Cusvey (various spellings early on Coosvea/Coosvean/Cuzveth) is at the eastern end of the parish of Gwennap, immediately to the north-east of Wheal Fortune Mine, and for most of their existence the two mine setts were associated together.
Tin dues for Cusvey ('Cuzveth') were paid to the Manor of Cusgarne between 1734 and 1764. By 1790 Wheal Fortune was an important copper producer, and the lodes in Cusvey section were a significant part of the mine. Between 1792 and 1796 the mine suffered a loss of over £7,000, but in 1797-98 it made a profit of nearly £12,000.
In 1819 Richard Thomas reported that although the mines were idle, they had made considerable profits, and the setts were then being incorporated into John Taylor's Consolidated Mines, which was to become the largest copper producer in the world. John Taylor, a highly successful mining entrepreneur, obtained leases for all the mines along the strike of Wheal Virgin lodes, from Carharrack in the west to Wheal Fortune in the east.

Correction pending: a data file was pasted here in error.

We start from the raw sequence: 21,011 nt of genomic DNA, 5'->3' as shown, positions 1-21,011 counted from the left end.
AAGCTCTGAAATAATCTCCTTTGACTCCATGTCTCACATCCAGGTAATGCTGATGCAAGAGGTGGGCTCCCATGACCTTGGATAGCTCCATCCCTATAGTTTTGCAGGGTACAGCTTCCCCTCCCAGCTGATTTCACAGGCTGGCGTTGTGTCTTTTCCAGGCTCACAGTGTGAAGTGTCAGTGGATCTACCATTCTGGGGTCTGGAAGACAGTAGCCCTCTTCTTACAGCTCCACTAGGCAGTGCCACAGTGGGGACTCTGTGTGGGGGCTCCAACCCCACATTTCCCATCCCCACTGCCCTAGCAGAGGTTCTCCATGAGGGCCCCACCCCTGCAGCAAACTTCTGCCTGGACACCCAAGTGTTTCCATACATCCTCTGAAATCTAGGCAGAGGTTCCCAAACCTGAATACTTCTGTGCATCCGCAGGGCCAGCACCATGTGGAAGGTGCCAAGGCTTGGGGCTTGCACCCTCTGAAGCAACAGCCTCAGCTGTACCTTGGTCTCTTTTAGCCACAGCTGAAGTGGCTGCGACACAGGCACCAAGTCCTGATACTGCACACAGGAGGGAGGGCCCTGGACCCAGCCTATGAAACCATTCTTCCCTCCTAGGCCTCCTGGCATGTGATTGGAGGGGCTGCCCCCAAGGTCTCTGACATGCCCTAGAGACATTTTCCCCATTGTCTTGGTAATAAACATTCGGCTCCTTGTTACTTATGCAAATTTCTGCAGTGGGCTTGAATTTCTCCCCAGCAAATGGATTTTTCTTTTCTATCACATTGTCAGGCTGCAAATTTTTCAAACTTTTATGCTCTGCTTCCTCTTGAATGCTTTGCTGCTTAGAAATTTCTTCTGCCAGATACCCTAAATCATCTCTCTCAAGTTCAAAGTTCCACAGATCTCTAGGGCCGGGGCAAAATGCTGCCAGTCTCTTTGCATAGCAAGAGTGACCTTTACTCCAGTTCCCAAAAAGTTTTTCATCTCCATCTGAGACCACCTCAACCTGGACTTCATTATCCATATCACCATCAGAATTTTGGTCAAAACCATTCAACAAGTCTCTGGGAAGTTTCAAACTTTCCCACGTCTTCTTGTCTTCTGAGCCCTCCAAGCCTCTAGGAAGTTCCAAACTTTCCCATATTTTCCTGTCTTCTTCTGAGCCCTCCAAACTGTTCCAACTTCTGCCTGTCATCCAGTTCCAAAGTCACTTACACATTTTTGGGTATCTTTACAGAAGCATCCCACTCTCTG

On the 1821 plan there are two engine shafts shown, West Engine Shaft, to the west of Chapel's Shaft and Bawden's Engine Shaft at the eastern end of the main workings. Woolf's Engine Shaft was not shown, as it was not sunk until the mid-1820s, when a second-hand 90-inch engine was erected there in 1826. In the Cusvey section two shafts are shown, Coosvea Shaft and Coosvea East Shaft. Coosvea Lode was also depicted, confirming that it was the same lode as is seen on the 1780 period map as 'Bread and Cheese Lode'.
After it was taken into Clifford Amalgamated Mines, Cusvey played a diminishing role in local copper production. By 1870 the whole group closed and Wheal Fortune and Cusvey had their remaining engines and machinery sold or scrapped.
Trevithick Society Cusvey Mine
Carnon Valley Mines